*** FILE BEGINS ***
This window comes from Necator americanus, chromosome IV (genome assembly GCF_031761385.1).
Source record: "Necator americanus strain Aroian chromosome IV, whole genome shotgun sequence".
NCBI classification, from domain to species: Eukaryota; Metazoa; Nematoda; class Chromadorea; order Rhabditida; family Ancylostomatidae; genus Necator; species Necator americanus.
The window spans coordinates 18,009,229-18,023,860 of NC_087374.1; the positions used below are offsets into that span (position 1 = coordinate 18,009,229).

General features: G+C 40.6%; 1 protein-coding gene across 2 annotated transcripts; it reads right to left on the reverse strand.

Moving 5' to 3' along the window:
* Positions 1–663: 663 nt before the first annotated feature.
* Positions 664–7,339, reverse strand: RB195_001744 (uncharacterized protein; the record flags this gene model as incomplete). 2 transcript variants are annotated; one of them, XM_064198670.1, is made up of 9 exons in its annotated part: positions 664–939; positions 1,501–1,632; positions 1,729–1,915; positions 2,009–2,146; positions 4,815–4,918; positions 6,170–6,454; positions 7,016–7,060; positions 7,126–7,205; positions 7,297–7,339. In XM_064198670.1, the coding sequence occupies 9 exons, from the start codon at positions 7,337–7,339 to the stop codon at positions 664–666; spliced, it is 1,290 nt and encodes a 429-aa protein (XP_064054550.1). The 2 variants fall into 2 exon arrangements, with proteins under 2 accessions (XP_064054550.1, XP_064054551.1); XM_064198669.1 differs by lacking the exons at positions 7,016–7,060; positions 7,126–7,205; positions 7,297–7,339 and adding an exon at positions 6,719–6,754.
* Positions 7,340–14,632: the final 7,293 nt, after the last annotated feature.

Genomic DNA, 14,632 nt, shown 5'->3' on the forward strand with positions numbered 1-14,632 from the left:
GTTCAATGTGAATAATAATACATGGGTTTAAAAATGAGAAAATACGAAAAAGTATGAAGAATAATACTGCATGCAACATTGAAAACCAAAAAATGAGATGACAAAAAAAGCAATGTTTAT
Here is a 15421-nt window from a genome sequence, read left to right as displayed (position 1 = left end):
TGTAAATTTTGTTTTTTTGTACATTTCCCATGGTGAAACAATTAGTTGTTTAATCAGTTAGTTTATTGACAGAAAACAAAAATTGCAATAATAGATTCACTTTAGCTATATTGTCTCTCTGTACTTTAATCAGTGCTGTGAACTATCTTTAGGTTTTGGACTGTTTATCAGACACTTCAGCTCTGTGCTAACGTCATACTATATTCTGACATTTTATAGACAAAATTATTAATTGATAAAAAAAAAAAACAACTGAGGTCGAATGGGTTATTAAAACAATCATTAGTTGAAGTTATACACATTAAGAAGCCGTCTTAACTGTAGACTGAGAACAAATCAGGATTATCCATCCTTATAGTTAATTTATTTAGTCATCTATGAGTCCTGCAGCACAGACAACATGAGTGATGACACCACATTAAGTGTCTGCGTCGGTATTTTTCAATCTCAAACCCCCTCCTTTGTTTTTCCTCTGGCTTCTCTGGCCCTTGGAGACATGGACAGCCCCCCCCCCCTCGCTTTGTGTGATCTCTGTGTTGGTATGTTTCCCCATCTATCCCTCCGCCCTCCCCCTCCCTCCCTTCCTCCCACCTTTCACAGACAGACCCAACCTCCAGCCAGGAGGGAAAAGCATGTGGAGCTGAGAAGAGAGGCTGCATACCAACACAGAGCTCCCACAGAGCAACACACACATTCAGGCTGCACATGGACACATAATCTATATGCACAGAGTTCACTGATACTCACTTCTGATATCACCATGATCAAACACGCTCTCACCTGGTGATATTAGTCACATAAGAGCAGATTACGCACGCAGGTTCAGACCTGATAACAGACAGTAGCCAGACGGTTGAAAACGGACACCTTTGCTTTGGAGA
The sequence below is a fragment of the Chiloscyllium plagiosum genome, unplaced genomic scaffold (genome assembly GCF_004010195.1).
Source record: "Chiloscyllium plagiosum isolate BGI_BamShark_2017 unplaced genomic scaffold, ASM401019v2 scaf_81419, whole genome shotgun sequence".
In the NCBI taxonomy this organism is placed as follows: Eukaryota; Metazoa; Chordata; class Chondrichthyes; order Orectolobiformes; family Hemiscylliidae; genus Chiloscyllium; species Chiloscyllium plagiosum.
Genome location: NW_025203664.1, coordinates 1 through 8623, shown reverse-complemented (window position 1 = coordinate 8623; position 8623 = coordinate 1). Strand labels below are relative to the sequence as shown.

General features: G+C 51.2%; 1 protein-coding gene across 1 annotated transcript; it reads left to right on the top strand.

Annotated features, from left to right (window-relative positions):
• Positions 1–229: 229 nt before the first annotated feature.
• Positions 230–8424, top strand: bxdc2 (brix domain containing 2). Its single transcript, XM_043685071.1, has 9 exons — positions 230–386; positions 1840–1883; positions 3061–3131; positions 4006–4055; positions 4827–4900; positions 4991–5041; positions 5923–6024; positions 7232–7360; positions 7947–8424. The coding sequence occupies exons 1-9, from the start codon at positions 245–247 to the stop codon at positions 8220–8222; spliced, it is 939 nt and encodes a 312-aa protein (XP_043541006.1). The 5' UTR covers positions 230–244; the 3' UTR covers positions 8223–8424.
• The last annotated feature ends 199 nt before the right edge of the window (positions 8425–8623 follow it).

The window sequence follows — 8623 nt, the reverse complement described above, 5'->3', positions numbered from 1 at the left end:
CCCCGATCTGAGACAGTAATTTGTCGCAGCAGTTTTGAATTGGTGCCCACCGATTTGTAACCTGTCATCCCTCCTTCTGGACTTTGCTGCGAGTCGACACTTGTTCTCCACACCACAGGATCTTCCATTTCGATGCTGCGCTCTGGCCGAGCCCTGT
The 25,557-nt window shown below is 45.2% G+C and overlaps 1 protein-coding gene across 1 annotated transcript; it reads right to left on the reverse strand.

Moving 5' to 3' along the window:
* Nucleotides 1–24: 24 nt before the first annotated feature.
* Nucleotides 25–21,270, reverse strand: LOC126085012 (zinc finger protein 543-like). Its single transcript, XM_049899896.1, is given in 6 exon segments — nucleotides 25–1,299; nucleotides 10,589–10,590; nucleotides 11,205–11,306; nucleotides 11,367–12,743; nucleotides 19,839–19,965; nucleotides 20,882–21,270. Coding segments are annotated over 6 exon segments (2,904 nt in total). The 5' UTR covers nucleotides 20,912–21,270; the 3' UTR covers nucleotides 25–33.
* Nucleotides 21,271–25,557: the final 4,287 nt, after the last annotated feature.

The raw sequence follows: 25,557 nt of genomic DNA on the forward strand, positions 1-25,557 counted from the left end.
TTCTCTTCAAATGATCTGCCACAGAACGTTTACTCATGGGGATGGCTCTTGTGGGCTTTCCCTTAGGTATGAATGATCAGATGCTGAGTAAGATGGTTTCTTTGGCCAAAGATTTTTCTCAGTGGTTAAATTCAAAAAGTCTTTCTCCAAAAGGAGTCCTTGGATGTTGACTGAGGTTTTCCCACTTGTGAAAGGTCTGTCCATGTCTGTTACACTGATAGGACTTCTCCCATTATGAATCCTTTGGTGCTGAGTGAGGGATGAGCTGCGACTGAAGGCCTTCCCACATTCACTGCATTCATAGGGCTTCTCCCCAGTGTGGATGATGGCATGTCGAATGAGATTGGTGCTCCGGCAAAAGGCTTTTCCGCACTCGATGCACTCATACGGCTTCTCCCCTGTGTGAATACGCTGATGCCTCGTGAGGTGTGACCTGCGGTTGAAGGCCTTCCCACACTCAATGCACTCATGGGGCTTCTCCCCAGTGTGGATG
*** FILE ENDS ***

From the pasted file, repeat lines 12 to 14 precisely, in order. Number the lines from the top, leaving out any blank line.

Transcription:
Here is a 15421-nt window from a genome sequence, read left to right as displayed (position 1 = left end):
TGTAAATTTTGTTTTTTTGTACATTTCCCATGGTGAAACAATTAGTTGTTTAATCAGTTAGTTTATTGACAGAAAACAAAAATTGCAATAATAGATTCACTTTAGCTATATTGTCTCTCTGTACTTTAATCAGTGCTGTGAACTATCTTTAGGTTTTGGACTGTTTATCAGACACTTCAGCTCTGTGCTAACGTCATACTATATTCTGACATTTTATAGACAAAATTATTAATTGATAAAAAAAAAAAACAACTGAGGTCGAATGGGTTATTAAAACAATCATTAGTTGAAGTTATACACATTAAGAAGCCGTCTTAACTGTAGACTGAGAACAAATCAGGATTATCCATCCTTATAGTTAATTTATTTAGTCATCTATGAGTCCTGCAGCACAGACAACATGAGTGATGACACCACATTAAGTGTCTGCGTCGGTATTTTTCAATCTCAAACCCCCTCCTTTGTTTTTCCTCTGGCTTCTCTGGCCCTTGGAGACATGGACAGCCCCCCCCCCCTCGCTTTGTGTGATCTCTGTGTTGGTATGTTTCCCCATCTATCCCTCCGCCCTCCCCCTCCCTCCCTTCCTCCCACCTTTCACAGACAGACCCAACCTCCAGCCAGGAGGGAAAAGCATGTGGAGCTGAGAAGAGAGGCTGCATACCAACACAGAGCTCCCACAGAGCAACACACACATTCAGGCTGCACATGGACACATAATCTATATGCACAGAGTTCACTGATACTCACTTCTGATATCACCATGATCAAACACGCTCTCACCTGGTGATATTAGTCACATAAGAGCAGATTACGCACGCAGGTTCAGACCTGATAACAGACAGTAGCCAGACGGTTGAAAACGGACACCTTTGCTTTGGAGA
The sequence below is a fragment of the Chiloscyllium plagiosum genome, unplaced genomic scaffold (genome assembly GCF_004010195.1).